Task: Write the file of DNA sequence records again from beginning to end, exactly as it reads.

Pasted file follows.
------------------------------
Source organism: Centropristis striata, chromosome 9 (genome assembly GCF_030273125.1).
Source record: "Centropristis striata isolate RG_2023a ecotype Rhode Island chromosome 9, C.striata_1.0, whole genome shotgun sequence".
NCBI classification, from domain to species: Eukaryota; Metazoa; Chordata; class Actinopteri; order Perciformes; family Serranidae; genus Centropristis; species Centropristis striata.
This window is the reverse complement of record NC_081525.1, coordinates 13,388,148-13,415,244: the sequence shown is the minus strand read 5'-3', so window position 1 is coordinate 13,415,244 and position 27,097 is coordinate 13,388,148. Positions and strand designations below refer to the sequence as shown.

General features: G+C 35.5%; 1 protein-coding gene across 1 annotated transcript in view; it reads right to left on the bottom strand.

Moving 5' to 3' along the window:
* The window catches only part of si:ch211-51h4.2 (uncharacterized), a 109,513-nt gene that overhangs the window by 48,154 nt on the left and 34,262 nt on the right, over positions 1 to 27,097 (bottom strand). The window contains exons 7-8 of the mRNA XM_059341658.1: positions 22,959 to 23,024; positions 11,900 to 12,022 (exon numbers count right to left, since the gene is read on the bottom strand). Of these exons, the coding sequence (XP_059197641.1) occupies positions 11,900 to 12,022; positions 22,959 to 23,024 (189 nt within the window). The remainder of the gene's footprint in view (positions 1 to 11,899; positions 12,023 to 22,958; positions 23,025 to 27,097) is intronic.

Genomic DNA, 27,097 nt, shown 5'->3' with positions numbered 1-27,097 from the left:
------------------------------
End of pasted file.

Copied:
Source organism: Centropristis striata, chromosome 9 (genome assembly GCF_030273125.1).
Source record: "Centropristis striata isolate RG_2023a ecotype Rhode Island chromosome 9, C.striata_1.0, whole genome shotgun sequence".
NCBI classification, from domain to species: Eukaryota; Metazoa; Chordata; class Actinopteri; order Perciformes; family Serranidae; genus Centropristis; species Centropristis striata.
This window is the reverse complement of record NC_081525.1, coordinates 13,388,148-13,415,244: the sequence shown is the minus strand read 5'-3', so window position 1 is coordinate 13,415,244 and position 27,097 is coordinate 13,388,148. Positions and strand designations below refer to the sequence as shown.

General features: G+C 35.5%; 1 protein-coding gene across 1 annotated transcript in view; it reads right to left on the bottom strand.

Moving 5' to 3' along the window:
* The window catches only part of si:ch211-51h4.2 (uncharacterized), a 109,513-nt gene that overhangs the window by 48,154 nt on the left and 34,262 nt on the right, over positions 1 to 27,097 (bottom strand). The window contains exons 7-8 of the mRNA XM_059341658.1: positions 22,959 to 23,024; positions 11,900 to 12,022 (exon numbers count right to left, since the gene is read on the bottom strand). Of these exons, the coding sequence (XP_059197641.1) occupies positions 11,900 to 12,022; positions 22,959 to 23,024 (189 nt within the window). The remainder of the gene's footprint in view (positions 1 to 11,899; positions 12,023 to 22,958; positions 23,025 to 27,097) is intronic.

Genomic DNA, 27,097 nt, shown 5'->3' with positions numbered 1-27,097 from the left: